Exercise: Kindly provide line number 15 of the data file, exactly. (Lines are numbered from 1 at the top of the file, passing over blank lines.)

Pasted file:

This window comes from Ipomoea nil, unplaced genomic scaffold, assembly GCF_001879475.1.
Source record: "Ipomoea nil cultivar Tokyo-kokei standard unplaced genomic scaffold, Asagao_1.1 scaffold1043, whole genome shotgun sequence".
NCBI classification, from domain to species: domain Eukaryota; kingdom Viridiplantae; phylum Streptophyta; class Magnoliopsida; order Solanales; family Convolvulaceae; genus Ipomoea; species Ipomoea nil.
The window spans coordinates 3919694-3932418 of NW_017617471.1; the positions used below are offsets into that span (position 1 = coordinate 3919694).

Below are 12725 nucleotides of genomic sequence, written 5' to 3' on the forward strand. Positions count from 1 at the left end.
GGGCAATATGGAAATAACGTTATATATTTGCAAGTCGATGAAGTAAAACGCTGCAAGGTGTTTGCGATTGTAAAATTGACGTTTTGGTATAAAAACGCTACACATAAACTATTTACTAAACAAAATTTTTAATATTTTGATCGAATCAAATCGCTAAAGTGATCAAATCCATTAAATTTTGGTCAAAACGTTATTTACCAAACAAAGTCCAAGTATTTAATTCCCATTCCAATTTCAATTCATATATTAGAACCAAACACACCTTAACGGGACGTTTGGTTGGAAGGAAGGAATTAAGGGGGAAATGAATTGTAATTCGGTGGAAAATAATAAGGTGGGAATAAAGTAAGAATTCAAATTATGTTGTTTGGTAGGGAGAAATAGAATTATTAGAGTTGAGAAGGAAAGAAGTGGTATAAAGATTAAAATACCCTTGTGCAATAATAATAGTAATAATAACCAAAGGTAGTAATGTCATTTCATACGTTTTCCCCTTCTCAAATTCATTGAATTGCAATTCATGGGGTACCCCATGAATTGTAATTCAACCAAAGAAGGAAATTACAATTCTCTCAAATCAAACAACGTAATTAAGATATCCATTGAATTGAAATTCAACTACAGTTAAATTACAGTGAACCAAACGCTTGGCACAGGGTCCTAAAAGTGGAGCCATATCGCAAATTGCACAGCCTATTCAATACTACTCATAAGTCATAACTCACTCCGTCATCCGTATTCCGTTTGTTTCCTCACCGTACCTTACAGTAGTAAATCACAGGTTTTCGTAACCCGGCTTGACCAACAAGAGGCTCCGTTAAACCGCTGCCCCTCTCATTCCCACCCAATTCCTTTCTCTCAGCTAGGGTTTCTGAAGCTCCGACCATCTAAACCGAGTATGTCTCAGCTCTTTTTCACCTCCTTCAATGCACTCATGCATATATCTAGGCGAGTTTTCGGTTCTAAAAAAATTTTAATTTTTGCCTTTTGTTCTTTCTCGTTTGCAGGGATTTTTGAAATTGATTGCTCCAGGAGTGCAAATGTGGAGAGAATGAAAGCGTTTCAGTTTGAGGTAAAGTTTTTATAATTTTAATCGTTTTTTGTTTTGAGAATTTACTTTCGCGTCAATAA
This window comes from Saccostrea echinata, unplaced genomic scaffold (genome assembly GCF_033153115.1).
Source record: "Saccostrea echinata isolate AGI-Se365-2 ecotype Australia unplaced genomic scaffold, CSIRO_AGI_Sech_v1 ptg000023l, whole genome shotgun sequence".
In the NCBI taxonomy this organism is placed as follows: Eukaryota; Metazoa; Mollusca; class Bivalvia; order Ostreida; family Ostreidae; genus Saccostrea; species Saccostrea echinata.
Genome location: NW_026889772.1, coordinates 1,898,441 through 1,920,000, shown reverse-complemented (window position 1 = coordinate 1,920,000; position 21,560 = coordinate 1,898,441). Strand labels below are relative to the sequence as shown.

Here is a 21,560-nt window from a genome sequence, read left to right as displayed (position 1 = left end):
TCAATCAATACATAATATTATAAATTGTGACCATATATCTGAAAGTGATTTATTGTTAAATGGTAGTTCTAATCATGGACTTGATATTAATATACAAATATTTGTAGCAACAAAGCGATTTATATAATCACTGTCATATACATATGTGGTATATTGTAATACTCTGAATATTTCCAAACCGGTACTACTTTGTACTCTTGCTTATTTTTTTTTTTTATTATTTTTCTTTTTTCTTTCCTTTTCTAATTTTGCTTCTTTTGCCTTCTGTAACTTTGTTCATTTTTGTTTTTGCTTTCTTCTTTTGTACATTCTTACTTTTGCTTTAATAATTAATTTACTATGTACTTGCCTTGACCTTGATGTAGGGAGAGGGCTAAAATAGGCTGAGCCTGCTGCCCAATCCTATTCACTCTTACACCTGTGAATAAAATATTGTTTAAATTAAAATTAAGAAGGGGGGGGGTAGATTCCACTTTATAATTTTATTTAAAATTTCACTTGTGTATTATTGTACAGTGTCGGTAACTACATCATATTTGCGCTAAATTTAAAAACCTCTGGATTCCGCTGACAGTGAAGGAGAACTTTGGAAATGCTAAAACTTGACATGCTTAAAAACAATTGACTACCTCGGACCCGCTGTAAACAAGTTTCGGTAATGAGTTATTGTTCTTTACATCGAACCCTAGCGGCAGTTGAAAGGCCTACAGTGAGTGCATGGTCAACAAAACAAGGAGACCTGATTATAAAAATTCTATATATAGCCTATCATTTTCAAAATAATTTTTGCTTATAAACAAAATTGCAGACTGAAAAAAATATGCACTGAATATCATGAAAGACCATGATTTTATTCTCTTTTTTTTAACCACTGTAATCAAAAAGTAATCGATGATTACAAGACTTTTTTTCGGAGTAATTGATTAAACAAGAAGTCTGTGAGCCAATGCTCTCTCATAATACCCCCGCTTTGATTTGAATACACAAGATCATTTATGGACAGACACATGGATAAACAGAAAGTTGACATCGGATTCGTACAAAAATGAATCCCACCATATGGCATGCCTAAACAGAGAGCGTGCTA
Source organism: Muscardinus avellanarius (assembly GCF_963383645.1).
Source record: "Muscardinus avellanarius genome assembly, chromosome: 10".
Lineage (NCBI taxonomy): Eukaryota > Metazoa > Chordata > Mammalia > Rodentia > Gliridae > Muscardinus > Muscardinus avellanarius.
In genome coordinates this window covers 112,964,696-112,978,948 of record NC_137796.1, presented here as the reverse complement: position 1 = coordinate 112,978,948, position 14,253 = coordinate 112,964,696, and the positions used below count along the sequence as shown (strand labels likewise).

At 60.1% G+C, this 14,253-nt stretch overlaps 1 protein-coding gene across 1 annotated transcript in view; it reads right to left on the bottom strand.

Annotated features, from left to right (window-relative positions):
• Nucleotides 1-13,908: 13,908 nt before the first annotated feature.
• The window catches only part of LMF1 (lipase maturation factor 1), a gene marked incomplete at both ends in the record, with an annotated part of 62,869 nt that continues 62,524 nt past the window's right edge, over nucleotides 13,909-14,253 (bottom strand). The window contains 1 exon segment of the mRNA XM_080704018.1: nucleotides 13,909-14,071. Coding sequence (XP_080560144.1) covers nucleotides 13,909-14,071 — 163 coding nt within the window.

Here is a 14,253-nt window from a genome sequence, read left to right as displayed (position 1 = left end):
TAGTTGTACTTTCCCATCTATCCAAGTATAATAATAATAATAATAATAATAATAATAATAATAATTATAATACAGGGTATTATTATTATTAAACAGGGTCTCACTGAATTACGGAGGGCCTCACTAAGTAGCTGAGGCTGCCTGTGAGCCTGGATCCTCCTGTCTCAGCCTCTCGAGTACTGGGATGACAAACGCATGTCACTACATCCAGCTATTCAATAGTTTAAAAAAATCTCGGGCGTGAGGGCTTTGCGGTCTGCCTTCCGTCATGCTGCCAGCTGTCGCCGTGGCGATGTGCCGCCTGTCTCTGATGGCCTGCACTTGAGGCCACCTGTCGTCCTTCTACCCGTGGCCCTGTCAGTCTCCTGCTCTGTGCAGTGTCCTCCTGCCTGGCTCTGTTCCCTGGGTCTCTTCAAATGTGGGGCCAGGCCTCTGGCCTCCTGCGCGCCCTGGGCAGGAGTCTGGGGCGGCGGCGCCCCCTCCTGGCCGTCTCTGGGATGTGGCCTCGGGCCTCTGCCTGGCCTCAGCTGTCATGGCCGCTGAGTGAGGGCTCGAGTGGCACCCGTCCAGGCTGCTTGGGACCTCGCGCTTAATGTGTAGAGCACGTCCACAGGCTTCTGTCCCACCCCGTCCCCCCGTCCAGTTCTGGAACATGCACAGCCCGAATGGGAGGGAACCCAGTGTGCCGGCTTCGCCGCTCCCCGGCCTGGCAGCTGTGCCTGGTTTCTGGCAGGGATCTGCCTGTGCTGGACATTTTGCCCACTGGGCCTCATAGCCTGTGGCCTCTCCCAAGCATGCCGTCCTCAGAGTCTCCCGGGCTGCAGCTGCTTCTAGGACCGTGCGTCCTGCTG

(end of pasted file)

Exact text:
Lineage (NCBI taxonomy): Eukaryota > Metazoa > Chordata > Mammalia > Rodentia > Gliridae > Muscardinus > Muscardinus avellanarius.